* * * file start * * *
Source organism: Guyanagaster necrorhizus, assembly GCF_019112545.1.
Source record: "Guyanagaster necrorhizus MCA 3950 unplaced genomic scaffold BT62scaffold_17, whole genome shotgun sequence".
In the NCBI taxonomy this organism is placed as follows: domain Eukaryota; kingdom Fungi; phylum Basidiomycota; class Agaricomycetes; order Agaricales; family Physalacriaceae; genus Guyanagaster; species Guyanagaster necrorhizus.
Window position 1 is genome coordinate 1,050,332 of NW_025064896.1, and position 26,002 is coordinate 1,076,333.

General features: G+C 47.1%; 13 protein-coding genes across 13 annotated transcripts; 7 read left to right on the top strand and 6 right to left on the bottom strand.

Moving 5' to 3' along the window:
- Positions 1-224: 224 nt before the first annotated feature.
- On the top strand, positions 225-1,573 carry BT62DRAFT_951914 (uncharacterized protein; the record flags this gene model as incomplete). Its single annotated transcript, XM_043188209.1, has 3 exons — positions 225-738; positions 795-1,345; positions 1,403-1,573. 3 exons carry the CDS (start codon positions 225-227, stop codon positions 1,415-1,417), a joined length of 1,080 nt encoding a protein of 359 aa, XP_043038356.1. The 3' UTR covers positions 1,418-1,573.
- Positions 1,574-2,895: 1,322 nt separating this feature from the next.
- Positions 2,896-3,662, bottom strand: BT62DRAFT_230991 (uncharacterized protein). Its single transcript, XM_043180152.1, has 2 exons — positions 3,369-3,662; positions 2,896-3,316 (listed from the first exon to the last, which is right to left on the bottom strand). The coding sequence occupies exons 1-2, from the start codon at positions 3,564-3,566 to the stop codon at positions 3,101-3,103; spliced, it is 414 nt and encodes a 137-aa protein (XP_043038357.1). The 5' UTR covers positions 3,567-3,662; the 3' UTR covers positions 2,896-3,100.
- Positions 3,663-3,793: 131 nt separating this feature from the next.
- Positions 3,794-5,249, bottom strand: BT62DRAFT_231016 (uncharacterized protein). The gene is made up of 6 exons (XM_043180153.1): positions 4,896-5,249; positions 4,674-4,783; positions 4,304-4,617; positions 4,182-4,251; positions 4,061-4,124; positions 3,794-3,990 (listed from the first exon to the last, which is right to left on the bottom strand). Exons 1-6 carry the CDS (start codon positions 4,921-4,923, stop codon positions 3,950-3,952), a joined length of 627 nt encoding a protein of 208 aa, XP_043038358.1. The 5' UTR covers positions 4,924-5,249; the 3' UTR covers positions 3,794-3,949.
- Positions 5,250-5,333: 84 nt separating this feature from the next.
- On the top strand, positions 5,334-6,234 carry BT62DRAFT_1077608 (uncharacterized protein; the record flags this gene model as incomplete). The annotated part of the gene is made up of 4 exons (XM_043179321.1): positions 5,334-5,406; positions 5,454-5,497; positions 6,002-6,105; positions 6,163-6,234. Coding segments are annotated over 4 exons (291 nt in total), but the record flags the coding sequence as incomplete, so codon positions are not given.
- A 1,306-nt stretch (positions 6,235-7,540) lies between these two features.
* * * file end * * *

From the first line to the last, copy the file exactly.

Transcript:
Source organism: Guyanagaster necrorhizus, assembly GCF_019112545.1.
Source record: "Guyanagaster necrorhizus MCA 3950 unplaced genomic scaffold BT62scaffold_17, whole genome shotgun sequence".
In the NCBI taxonomy this organism is placed as follows: domain Eukaryota; kingdom Fungi; phylum Basidiomycota; class Agaricomycetes; order Agaricales; family Physalacriaceae; genus Guyanagaster; species Guyanagaster necrorhizus.
Window position 1 is genome coordinate 1,050,332 of NW_025064896.1, and position 26,002 is coordinate 1,076,333.

General features: G+C 47.1%; 13 protein-coding genes across 13 annotated transcripts; 7 read left to right on the top strand and 6 right to left on the bottom strand.

Moving 5' to 3' along the window:
- Positions 1-224: 224 nt before the first annotated feature.
- On the top strand, positions 225-1,573 carry BT62DRAFT_951914 (uncharacterized protein; the record flags this gene model as incomplete). Its single annotated transcript, XM_043188209.1, has 3 exons — positions 225-738; positions 795-1,345; positions 1,403-1,573. 3 exons carry the CDS (start codon positions 225-227, stop codon positions 1,415-1,417), a joined length of 1,080 nt encoding a protein of 359 aa, XP_043038356.1. The 3' UTR covers positions 1,418-1,573.
- Positions 1,574-2,895: 1,322 nt separating this feature from the next.
- Positions 2,896-3,662, bottom strand: BT62DRAFT_230991 (uncharacterized protein). Its single transcript, XM_043180152.1, has 2 exons — positions 3,369-3,662; positions 2,896-3,316 (listed from the first exon to the last, which is right to left on the bottom strand). The coding sequence occupies exons 1-2, from the start codon at positions 3,564-3,566 to the stop codon at positions 3,101-3,103; spliced, it is 414 nt and encodes a 137-aa protein (XP_043038357.1). The 5' UTR covers positions 3,567-3,662; the 3' UTR covers positions 2,896-3,100.
- Positions 3,663-3,793: 131 nt separating this feature from the next.
- Positions 3,794-5,249, bottom strand: BT62DRAFT_231016 (uncharacterized protein). The gene is made up of 6 exons (XM_043180153.1): positions 4,896-5,249; positions 4,674-4,783; positions 4,304-4,617; positions 4,182-4,251; positions 4,061-4,124; positions 3,794-3,990 (listed from the first exon to the last, which is right to left on the bottom strand). Exons 1-6 carry the CDS (start codon positions 4,921-4,923, stop codon positions 3,950-3,952), a joined length of 627 nt encoding a protein of 208 aa, XP_043038358.1. The 5' UTR covers positions 4,924-5,249; the 3' UTR covers positions 3,794-3,949.
- Positions 5,250-5,333: 84 nt separating this feature from the next.
- On the top strand, positions 5,334-6,234 carry BT62DRAFT_1077608 (uncharacterized protein; the record flags this gene model as incomplete). The annotated part of the gene is made up of 4 exons (XM_043179321.1): positions 5,334-5,406; positions 5,454-5,497; positions 6,002-6,105; positions 6,163-6,234. Coding segments are annotated over 4 exons (291 nt in total), but the record flags the coding sequence as incomplete, so codon positions are not given.
- A 1,306-nt stretch (positions 6,235-7,540) lies between these two features.